There is no doubt that memories of food and the social context of food -- preparing it and partaking of it-- are among the most potent that humans have.  One need not read Proust to understand the capacity for food to unlock powerful memories and to transport us through time.  Whatever explanation we seek – brain chemistry or something less clinical -- we have all experienced how an aroma or a particular flavor can take us to another place.  This meaningful and warmly written book -- Recipes Remembered -- is perfect proof of this phenomenon.  Here we see how individuals whose lives were disrupted or torn apart by the events of World War II and the Holocaust retain intense memories of the food they enjoyed in happier times.   It is as if food were the grain of sand around which pearls of memory were formed, enduring as tokens of a lost world and time.

We are so very pleased that June Hersh approached us with the proposal to write this book, and we were eager to cooperate in any way we could.  Of course, June deserves all of the credit for the delicious and diligent work that is reflected here, but I would like to think that her experience in our Museum inspired her to approach the complex and tragic history of the Holocaust through the individual stories of those who lived it.  Indeed, our visitors encounter the messages of our Museum through the personal narratives of the people who were lost and of those who survived to build new lives.  Rather than having an impersonal voice guide our visitors through our Museum, they are led from one personal story to another.  They relate to the history we teach by relating to the people who recount it.  In this same way, June has sought out engaging individuals, whose stories and memories connect us to a different time and whose examples of determination and survival are both deeply compelling and inspirational.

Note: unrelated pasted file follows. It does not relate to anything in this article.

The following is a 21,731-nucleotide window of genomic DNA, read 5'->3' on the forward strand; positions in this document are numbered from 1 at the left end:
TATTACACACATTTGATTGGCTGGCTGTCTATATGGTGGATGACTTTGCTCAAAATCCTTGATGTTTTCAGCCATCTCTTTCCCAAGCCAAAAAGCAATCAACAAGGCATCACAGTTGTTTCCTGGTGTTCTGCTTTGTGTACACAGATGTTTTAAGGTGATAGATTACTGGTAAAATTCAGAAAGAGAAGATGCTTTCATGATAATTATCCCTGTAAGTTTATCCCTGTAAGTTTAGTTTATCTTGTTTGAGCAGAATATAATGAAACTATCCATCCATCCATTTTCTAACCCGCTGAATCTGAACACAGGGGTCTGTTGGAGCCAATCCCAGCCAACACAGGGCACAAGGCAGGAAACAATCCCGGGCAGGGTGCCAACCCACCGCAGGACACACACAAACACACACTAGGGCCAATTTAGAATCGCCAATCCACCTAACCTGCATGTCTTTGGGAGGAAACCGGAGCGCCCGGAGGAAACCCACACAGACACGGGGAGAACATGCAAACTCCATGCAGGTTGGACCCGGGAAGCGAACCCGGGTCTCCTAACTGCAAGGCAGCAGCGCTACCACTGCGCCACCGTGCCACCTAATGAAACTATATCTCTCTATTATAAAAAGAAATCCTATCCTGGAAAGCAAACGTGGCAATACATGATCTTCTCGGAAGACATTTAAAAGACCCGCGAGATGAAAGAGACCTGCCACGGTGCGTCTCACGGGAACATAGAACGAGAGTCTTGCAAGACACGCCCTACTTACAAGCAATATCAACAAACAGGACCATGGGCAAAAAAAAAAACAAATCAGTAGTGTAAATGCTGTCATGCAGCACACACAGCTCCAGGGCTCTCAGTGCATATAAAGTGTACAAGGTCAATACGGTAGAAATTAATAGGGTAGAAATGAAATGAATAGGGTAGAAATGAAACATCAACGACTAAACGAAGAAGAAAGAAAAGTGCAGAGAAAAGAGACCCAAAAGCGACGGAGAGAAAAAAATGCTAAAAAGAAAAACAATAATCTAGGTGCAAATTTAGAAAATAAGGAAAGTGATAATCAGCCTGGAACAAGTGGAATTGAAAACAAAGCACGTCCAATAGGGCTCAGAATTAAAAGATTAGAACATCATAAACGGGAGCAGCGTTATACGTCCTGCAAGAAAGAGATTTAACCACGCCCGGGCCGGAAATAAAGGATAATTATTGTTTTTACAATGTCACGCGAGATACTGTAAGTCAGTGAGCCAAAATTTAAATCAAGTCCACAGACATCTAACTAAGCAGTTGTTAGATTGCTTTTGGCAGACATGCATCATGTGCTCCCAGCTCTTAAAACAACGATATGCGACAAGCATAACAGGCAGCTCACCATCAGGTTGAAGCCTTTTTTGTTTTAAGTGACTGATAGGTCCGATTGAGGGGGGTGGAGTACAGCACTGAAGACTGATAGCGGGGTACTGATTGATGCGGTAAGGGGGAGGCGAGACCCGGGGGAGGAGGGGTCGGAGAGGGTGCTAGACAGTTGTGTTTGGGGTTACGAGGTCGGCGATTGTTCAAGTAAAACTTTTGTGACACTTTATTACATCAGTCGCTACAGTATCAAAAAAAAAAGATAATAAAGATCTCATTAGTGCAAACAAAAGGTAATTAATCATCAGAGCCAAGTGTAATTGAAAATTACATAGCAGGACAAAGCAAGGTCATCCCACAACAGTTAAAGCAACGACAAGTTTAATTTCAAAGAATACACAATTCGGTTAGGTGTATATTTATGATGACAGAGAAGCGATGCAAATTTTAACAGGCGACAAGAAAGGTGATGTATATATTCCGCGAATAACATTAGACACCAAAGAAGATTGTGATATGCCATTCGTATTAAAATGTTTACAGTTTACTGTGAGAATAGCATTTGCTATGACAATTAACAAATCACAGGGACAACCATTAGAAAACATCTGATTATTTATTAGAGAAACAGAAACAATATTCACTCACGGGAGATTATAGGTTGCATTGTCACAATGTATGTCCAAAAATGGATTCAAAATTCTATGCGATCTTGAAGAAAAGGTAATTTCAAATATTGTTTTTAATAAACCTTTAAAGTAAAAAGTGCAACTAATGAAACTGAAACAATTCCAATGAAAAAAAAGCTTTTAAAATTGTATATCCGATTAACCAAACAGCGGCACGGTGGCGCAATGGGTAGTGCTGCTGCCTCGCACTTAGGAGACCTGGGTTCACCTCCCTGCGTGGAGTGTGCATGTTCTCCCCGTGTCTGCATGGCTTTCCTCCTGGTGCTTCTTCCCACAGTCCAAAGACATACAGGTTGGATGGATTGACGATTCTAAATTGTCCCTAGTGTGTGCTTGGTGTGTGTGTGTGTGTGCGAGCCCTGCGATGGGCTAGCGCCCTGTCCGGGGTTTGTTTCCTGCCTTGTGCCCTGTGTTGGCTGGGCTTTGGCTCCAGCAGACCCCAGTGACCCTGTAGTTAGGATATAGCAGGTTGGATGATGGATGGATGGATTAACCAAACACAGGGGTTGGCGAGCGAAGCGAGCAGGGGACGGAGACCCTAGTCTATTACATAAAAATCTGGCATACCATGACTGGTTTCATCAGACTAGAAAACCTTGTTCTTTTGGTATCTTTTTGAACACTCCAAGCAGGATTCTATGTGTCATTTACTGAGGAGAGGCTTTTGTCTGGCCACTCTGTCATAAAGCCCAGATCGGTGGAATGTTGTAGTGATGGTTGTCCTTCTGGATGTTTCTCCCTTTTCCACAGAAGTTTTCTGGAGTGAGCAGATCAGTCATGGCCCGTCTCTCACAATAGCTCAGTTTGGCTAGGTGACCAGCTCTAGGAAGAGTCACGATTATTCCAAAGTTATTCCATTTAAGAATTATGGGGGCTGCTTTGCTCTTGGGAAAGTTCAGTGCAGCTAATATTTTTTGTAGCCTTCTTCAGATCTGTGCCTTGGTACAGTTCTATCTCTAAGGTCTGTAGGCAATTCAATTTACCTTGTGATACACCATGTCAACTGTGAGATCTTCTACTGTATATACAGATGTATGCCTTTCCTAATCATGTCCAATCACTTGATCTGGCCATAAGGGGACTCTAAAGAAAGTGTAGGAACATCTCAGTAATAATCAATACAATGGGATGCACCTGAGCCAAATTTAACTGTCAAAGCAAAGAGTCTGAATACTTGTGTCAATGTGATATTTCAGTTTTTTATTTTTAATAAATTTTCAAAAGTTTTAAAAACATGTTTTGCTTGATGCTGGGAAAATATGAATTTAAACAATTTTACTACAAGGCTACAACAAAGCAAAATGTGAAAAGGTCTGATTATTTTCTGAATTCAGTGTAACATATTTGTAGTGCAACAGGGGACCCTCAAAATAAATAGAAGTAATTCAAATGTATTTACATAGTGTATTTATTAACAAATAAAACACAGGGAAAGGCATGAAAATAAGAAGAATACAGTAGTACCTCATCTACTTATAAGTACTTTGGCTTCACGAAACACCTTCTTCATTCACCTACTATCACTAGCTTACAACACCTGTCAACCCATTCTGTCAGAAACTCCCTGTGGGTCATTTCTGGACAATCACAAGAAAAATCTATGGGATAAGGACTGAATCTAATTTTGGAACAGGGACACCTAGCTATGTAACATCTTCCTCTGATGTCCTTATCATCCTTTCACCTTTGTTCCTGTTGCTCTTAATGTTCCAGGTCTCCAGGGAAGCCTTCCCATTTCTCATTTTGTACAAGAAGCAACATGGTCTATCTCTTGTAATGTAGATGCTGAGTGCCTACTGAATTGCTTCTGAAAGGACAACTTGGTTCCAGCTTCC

Of course, just as recollections of food populate the prewar memories of the people whose stories are told in these pages, memories of the absence of food often plague those who experienced the hardships of war and persecution.  In this sense, the memories—and recipes—revealed in this book have a special significance.   Not only do they link to happier times, but they are, in a way, also antidotes to the poisonous periods of anguish and deprivation.  One of the most powerful stories of our time remains how those who endured the worst –- unceasing hatred, unpredictable violence, unimaginable trauma—found the best in themselves and mustered the fortitude and resolve to choose life and to rebuild their lives.  Surely in this precarious and uniquely personal journey, they were strengthened along the way by warm memories of the kind that animate this book.

March 17, 2011

March 16

Excerpt from Document Reproduced in Justice Department Report on Mengele

Yesterday we held our 12th Annual Fanya Heller Conference for Educators on the subject, The Medical Profession and the Holocaust. The two hundred or so teachers had the opportunity not only to hear Fanya Heller discuss her own experience during the Holocaust, but also to listen to two scholars on the subject, Dr. William Meinecke from the USHMM and Dr. Michael Grodin from Boston University. We once again provided an opportunity for teachers in middle and high schools to have access to first-rate scholars on important subjects. This program, and other similar ones that we offer to educators from around the region, have earned us a well-deserved reputation for taking teachers seriously and providing them enriching experiences that they can pass on to their students.

As I was listening to one of the lectures, I reflected on the fact that today, March 16th, would have been Josef Mengele’s 100th birthday. As I have written before in this blog, I was actively engaged in the search for Mengele in 1985 and then in the investigation surrounding the identification of his remains. In 1985, we were looking for a 74 year old man – someone who by any actuarial standard would have had a good chance of still being alive at that time. Of course, we did not know that Mengele had already been dead for six years when the investigation went into high gear. He died just before his 68th birthday when he suffered a stroke while swimming in Bertioga, Brazil.

I suppose it was only natural to reflect on how we are on the cusp of new phase in our understanding of the Holocaust and in how we remember it.  Soon there will be no one left who has any personal memory of what transpired.  The world will rely on institutions like ours and symposia like the Fanya Heller Conference for Educators to preserve the memory and educate the public.